The exterior design of this Mii follows a familiar theme in this segment. So you get a cheeky face with big headlights, a gently rising waistline and a glass rear tailgate. Differentiation over this model's Volkswagen and Skoda clones is limited to restyling of the C-pillar, the bonnet and the boot. Just enough to give this SEAT its own identity. What's important here though is the space efficiency on offer. You've a total vehicle length of around 3.5-metres, yet a wheelbase that takes up nearly 2.5-metres of that. Which is why, though a Mii is no longer than a Fiat 500, it offers far more room inside, space in fact for the four fully-sized adults who could never comfortably fit in the apparently space-efficient Italian car. You have to have the 5-door body style these days. That only leaves luggage space. Which gives me another chance to underline the packaging genius of this design - with a stat that perfectly sums it up. This Mii is only 2mm longer than SEAT's previous Arosa citycar. Yet its 251-litre boot is double the size. That's much more space than you'd get in something like a Peugeot 108 or a MINI.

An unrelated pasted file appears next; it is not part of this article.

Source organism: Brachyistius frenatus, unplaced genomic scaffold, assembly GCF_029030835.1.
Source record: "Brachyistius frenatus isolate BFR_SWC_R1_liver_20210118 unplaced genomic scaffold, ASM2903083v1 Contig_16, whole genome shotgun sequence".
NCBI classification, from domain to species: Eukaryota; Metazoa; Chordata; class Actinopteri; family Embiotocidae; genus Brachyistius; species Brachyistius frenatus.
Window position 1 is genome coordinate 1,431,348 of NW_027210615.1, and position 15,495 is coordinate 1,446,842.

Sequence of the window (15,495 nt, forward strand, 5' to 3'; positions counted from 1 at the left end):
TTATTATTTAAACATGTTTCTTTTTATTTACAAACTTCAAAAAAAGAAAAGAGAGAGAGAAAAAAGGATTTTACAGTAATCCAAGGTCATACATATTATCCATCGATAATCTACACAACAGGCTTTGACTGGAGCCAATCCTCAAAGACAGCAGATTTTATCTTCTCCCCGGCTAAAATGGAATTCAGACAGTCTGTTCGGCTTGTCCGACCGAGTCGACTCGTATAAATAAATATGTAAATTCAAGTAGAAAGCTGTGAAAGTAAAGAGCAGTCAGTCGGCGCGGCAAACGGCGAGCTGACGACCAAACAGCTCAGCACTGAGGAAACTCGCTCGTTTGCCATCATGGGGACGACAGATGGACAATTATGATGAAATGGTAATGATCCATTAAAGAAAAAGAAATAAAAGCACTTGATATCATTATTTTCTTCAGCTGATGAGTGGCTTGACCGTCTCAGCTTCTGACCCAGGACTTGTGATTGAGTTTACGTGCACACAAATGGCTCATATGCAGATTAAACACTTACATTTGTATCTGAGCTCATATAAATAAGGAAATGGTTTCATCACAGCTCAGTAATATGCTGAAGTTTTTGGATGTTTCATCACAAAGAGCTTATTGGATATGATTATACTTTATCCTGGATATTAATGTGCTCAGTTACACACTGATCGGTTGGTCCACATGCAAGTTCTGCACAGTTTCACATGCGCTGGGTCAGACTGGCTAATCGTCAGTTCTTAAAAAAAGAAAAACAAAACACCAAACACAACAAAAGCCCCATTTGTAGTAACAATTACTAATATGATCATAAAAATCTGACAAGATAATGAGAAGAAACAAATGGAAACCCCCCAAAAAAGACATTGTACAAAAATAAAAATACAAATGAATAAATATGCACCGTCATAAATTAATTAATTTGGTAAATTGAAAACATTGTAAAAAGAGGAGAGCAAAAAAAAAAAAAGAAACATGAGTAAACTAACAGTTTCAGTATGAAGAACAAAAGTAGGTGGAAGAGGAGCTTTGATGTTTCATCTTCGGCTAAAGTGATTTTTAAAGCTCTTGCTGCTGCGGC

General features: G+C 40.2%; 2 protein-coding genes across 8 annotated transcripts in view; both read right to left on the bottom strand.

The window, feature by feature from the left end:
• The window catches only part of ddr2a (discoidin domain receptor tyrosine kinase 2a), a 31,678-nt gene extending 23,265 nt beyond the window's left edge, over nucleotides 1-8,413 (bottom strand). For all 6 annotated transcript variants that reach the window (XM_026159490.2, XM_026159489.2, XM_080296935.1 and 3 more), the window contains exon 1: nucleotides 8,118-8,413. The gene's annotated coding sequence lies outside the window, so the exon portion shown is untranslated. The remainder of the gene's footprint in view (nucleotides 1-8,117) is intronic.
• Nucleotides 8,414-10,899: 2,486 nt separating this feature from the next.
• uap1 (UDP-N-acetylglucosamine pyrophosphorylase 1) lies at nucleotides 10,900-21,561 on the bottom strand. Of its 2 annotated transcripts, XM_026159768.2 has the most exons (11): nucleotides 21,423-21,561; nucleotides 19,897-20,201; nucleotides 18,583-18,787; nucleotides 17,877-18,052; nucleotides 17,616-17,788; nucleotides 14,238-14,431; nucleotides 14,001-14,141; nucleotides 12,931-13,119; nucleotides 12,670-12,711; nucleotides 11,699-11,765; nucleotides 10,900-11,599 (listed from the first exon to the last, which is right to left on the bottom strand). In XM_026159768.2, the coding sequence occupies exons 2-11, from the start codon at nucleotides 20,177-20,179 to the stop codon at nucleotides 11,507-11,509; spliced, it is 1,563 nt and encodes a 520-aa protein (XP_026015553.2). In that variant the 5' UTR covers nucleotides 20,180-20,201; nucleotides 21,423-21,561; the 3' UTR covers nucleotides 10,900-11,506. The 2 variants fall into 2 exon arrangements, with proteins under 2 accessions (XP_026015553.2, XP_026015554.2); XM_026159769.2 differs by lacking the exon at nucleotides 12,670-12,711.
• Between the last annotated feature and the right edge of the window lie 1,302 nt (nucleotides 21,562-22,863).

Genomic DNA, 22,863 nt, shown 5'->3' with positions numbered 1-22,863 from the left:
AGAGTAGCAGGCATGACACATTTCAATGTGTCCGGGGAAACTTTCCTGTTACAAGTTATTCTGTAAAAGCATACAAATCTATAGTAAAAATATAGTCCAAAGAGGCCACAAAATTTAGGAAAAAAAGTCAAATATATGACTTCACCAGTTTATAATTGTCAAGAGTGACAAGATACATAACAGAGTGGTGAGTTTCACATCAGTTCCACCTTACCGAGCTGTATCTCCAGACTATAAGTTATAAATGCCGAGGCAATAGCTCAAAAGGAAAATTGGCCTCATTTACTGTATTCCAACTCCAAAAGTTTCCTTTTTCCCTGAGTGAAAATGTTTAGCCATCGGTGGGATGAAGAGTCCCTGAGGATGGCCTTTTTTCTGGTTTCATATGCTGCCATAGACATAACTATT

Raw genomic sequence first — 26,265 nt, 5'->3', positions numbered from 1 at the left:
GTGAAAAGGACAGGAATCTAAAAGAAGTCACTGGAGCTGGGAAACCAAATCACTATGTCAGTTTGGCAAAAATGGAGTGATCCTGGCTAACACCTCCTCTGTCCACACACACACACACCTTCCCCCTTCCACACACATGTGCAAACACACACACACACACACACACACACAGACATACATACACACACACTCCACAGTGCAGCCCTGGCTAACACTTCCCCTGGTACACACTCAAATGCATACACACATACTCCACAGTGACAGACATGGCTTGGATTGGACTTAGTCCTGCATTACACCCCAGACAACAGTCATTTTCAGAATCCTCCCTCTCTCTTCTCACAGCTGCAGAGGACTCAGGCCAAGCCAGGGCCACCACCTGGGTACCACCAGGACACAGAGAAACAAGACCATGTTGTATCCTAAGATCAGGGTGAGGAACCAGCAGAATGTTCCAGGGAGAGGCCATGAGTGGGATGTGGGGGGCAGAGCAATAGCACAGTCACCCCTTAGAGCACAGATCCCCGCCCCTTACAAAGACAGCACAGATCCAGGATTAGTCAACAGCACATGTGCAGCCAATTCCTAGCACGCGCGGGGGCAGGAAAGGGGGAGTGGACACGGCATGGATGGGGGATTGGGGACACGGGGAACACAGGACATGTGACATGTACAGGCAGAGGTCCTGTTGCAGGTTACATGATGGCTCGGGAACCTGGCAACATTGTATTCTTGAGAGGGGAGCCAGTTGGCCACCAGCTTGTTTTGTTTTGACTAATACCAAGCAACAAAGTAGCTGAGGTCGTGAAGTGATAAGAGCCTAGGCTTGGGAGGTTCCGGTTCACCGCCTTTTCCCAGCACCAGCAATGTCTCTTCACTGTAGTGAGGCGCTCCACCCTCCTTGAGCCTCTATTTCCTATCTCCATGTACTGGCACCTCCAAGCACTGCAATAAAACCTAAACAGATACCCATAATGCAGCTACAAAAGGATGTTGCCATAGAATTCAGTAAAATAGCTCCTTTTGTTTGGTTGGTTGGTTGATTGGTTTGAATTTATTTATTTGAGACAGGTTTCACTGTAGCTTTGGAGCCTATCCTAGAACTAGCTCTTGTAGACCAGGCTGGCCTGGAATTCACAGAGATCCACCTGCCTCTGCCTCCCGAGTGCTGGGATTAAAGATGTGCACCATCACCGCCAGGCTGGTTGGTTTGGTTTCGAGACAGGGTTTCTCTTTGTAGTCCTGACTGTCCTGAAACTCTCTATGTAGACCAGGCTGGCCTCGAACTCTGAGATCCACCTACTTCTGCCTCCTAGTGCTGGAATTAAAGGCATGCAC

Expect to pay somewhere in the £12,000 to £12,500 bracket for this Mii. These days, there's only a single five-door body style, manual transmission and just two trim levels, 'Design' (offered only with 60PS) and 'FR-Line' (which offers the choice of 60 or 75PS outputs). Plus you can ask your dealer about the battery-powered Mii electric. Whichever version you decide upon, you're likely to get most of the basic features you'd expect to find at this level. Even base 'Design' spec gets you 15-inch alloy wheels, dark tinted rear windows and a trendy contrast-coloured roof which you can have in 'Candy White' or 'Deep Black'. SEAT's smartphone integration system's also standard. Upgrade yourself to 'FR-Line'-spec and you get larger 16-inch alloy rims, a smarter black dashboard panel, sports suspension, aluminium front door sill trims and a 300-watt 'beats' audio system with 6 speakers.